The NFL is a Great Sport Psychology Lab

fball_web.jpgOne of the reasons I enjoy sport is that it puts people put into situations of great stress…we then get to observe how they handle the pressure. I experienced a great example of that this weekend, in the NFL playoff game between the Green Bay Packers and the Seattle Seahawks. As a graduate of the U. of Wisconsin, I’m a Packer fan, so I was watching this game with great interest.

The game took place in Green Bay, under the lights and in blizzard conditions. A new feature of the Packer’s offense was third-year running back, Ryan Grant—a player who had never taken an NFL snap before being traded from the New York Giants this year. Grant had risen from obscurity to become a star in the final two months of the regular season.

However, on the first play of the game, with the ball on Green Bay’s 18-yard line, Grant fumbled a short pass. Seattle subsequently scored. A kickoff, and two plays later, Grant again fumbled, leading to another Seattle touchdown. After only four minutes and three plays, Grant had cost his team 14 points.

The normally raucous stadium was quiet and the silence must have settled like a shroud onto the young tailback’s shoulders. Watching him on the sideline, he looked stricken. Grant had fumbled only once throughout the regular season and here he had done it twice in the first 70 seconds of his first playoff game.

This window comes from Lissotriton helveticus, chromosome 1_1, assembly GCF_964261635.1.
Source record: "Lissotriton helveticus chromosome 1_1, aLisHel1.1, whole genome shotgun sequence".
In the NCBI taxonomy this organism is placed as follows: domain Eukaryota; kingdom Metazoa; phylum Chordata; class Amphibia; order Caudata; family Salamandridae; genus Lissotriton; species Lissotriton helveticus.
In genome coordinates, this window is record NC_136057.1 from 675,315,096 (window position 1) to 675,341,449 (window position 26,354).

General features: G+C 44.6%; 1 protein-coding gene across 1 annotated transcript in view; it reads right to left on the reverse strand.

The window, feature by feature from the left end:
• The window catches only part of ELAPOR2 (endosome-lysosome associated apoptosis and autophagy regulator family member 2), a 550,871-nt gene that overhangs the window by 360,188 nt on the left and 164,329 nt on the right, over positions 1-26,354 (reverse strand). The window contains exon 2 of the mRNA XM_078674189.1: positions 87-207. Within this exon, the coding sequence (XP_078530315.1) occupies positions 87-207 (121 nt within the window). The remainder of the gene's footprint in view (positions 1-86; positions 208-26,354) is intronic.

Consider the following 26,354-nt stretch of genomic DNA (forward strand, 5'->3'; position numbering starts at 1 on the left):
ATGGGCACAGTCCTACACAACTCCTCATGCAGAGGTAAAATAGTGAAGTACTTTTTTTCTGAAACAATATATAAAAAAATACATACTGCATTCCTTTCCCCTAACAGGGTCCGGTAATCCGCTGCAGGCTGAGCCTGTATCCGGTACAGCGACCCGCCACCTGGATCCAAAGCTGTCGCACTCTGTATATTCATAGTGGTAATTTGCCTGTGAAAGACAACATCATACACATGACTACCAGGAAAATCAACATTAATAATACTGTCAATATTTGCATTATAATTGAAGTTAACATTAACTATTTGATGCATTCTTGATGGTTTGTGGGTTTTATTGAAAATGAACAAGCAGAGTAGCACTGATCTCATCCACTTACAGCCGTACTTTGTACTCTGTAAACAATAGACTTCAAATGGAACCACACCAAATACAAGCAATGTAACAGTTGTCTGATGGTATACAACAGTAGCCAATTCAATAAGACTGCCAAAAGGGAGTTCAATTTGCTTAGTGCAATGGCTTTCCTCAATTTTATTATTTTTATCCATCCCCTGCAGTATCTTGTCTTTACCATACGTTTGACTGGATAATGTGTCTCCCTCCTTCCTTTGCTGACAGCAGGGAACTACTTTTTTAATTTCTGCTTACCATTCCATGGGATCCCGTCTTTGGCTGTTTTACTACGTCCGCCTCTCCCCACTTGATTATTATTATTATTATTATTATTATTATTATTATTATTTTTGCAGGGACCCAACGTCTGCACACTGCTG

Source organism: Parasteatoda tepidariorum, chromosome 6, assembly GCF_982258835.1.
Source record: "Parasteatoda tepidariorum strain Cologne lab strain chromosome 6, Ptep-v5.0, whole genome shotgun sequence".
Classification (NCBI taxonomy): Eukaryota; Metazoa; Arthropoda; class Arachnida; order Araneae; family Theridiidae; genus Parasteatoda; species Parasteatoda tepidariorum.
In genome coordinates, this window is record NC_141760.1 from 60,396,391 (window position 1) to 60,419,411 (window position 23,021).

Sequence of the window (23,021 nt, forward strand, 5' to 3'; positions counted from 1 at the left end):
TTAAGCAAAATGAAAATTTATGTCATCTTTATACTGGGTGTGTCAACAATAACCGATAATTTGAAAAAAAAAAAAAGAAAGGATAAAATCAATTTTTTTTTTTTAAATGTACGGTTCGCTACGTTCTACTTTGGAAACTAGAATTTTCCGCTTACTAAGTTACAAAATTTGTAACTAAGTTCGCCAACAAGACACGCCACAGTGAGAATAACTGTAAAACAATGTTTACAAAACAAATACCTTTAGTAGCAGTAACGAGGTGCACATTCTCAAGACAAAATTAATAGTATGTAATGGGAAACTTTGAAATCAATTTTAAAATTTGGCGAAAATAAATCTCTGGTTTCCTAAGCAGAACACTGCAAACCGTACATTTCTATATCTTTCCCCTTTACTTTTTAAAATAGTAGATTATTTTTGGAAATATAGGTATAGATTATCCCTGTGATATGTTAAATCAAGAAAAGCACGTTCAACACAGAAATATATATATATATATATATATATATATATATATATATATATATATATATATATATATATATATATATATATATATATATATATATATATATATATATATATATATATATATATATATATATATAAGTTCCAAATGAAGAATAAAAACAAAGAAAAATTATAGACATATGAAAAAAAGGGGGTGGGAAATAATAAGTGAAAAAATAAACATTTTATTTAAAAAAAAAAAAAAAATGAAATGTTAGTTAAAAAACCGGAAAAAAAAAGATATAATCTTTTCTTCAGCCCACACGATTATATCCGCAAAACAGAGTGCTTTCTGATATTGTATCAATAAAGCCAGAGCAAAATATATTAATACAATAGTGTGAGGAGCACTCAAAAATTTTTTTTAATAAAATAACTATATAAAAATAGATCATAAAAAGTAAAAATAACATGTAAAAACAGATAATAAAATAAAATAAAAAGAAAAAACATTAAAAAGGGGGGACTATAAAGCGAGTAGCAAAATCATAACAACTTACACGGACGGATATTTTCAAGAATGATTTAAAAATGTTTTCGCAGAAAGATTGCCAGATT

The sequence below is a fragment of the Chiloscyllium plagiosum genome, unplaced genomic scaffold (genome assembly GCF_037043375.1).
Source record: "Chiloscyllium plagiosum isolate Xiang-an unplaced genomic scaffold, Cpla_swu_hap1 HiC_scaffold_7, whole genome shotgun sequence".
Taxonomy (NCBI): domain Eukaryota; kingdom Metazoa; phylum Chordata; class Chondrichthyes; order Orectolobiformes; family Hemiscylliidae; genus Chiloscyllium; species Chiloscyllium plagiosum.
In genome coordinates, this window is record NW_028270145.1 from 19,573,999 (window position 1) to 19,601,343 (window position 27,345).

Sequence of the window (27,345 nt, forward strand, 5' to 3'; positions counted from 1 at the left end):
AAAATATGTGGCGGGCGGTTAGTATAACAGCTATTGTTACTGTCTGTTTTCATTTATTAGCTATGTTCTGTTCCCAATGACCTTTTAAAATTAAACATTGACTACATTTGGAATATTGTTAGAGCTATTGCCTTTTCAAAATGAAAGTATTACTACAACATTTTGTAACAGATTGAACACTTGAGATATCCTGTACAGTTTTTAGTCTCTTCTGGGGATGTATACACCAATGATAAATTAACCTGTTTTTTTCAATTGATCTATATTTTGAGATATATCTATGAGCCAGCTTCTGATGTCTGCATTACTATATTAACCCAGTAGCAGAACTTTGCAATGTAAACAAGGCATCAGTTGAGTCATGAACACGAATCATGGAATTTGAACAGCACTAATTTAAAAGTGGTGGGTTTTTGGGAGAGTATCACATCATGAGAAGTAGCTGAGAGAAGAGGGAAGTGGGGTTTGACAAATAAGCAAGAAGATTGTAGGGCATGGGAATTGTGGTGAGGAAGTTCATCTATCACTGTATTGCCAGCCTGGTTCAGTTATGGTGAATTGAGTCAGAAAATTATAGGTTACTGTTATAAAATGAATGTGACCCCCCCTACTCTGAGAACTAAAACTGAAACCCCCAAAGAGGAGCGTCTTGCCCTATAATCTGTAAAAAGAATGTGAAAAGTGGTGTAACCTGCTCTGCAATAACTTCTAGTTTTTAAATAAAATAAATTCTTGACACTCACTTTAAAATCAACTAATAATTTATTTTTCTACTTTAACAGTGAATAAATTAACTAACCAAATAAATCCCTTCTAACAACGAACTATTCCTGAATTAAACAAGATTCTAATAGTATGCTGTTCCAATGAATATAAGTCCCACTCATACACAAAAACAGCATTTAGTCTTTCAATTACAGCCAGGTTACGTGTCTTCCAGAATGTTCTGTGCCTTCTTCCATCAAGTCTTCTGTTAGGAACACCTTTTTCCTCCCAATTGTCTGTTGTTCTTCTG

Fortunately, his coach and his team did not panic and they rallied around their running back. On the sidelines, veteran quarterback, Brett Farve told Grant, “Forget about it. You’re going to have plenty of opportunities. Go down swinging, man. Don’t worry about it.”

The Packers marched down the field and scored. Grant touched the ball only once on that drive. Then, instead of being sent to the bench, he started getting play calls. Grant took off, running with a vengeance and with a debt to repay. He finished the game with over 200 yards and scored three touchdowns, leading his team to a 22-point win. His 201 yards were a team post-season record.

It was a lesson in resilience, and patience and the faith of a coach and a team in a young player. It was exhilarating to watch Grant rise above adversity. The darker it is, the more important it is that you shine, and I was able to see that in Ryan Grant. To me, that’s what sport is all about.

Here’s a Youtube clip of Grant shining in that game.


Dick Moss, Editor,

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[tags]football,sports,physical education,NFL,playoffs[/tags]

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